Fun does a great job in pulling its influences into a full sounding album. I can listen to this and play spot the resource over and over. Even better, I can listen to this disc over and over. The combined influences still ride a pop rail, and "Some Nights" is an early contender in my faves for 2012.


Tuesday, March 27, 2012

My Amazon Reviews: Phil Seymour "Phil Seymour Archives 1"

Precious to All
4 Out Of 5 Stars

The tragic solo career of Phil Seymour yielded a pair of solid power pop albums, a gem of a single, "Precious to Me," and a reminder of what he brought to the original Dwight Twilley Band. This expanded and remastered version of his solo debut spells it out in pretty much as pure power pop style as it gets. Released in 1980 on the ill-fated Boardwalk Records (Neil Bogart's resurgence after losing Casablanca and also home to Joan Jett's resurrection) before the label collapsed in 1985, leaving Phil's secopnd album to die on the vine. There's no denying, however, that this album was his turn to shine, and he gave it his all.

It's not like his old mates wandered off on him. Twilley contributes two songs, old band-mate Bill Pitcock drops one in as well. This reissue pumps up the bonus tracks, adding a remake of "Twilley Don't Mind's'" "Looking For The Magic" along with 8 demo mixes. But it is the original album that still sparkles. The remake of Bobby Fuller's "Let Her Dance" should have been a hit, along with a pumped up original called "Baby It's You." Add a pretty cool Elvis take on the King's "Trying To Get To You," and you'll get the old feel that "Sincerely" had in the 70's.

As fans are likely to remember, The Dwight Twilley Band did their best to bridge The Bealtes' love of American Music via Liverpool by taking it back to the Sun Studio Sound. On this, his best solo effort, Seymour pulls it off. Now that both his albums are back in print (including a great remix job on "Phil Seymour 2"), you need these both.


Monday, March 26, 2012

My Amazon Reviews: The Fray "Scars and Stories"

Don't Be A Frayed of The Scars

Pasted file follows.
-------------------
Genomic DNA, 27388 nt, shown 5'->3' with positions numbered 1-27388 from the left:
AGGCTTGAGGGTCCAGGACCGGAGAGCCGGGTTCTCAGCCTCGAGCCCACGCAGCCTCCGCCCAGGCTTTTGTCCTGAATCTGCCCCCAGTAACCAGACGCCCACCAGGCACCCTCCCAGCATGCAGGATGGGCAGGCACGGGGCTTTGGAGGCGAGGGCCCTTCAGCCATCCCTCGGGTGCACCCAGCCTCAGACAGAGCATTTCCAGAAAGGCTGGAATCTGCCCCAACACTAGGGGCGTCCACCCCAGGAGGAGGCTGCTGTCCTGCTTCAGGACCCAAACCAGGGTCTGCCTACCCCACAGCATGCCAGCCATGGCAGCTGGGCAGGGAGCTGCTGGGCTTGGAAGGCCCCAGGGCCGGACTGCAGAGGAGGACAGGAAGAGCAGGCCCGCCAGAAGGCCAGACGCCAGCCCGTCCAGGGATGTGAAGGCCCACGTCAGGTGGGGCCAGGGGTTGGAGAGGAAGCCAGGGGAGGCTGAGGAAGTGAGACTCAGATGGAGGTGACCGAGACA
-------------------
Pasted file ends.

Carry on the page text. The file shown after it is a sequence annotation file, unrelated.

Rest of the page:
3 Out Of 5 Stars

The Fray seem to have finally found their footing as a band. The debut seemed undecided with they wanted to be Coldplay or Maroon 5, then they toughened up for Fray 2, and on "Scars and Stories," they pick at their inner U2. While that may have to do with The Fray touring with Bono and Company, lead singer Isaac Stern is pushing himself lyrically and earnestly, trying to give the band an identity. "Scars And Stories" moves the band forward in a good way.

Granted, The Fray aim straight for the commercial bulls-eye. The songs are lush and tightly produced by Brandon O'Brien (Pearl Jam, Aerosmtih), giving the band a much needed edge. However, 'edge' to The Fray means fine-tuned harmonies and near perfect song structure. The opening single "Heartbeat" cold easily have been a Coldplay outtake, but that means it's a consistently pleasing single. Same with the chants on "1961," where "it won't be the same again..." - kind of ironic that the band's parents were likely kids in the year in question. It does mean that nostalgia for a good pop hook is a priority for these guys.

"Scars and Stories" is decent pop-stuff. It's the best of their albums so far, and there's visible growth in what The Fray has to offer. The cover has the band racing across a field, towards what only the future will reveal. But if they can come up with songs as good as "Heartbeat" or the catchy and folksy travelogue "48 to Go" or the beautiful lullaby closer "Be Still," they may still find their way into greatness.


Sunday, March 25, 2012

New York City Book Boys. Never Have a Dull Day

Saturday AM, I hopped bright and early into my car with three boxes of books for the annual Rainbow Book Fair, which Daniel Kitchens has been doing a great job of running these past few years. It's always an enjoyable outing, and - like last year - David Stein and I split costs on a table. As lucj would have it, the vendor next to us failed to show, so we expanded our space.

Perfect Bound Press is David's company, I list mine as Black Leather Bookshelf. There were an awful lot of folks there this year, including this year's "get," Samuel R Delaney, Sci-Fi and kinky writer. (You think I'm kidding? Read "Hogg" someday.) he has a new novel about Rural Gay America out, which I picked up and had autographed.

Another author friend was there, Christopher Trevor.

As per usual, lots of friends arrived to say hello and pick up some books. My buddy Colonel Al propped in to show off his workout improved figure. 

All in all, a good day. I think that David and I sold enough to have made some profits, but I was ready to head for home. I'm psyched to catch the premier of "MadMen" later this week (it's on the DVR waiting for me).

Have a Great week, all.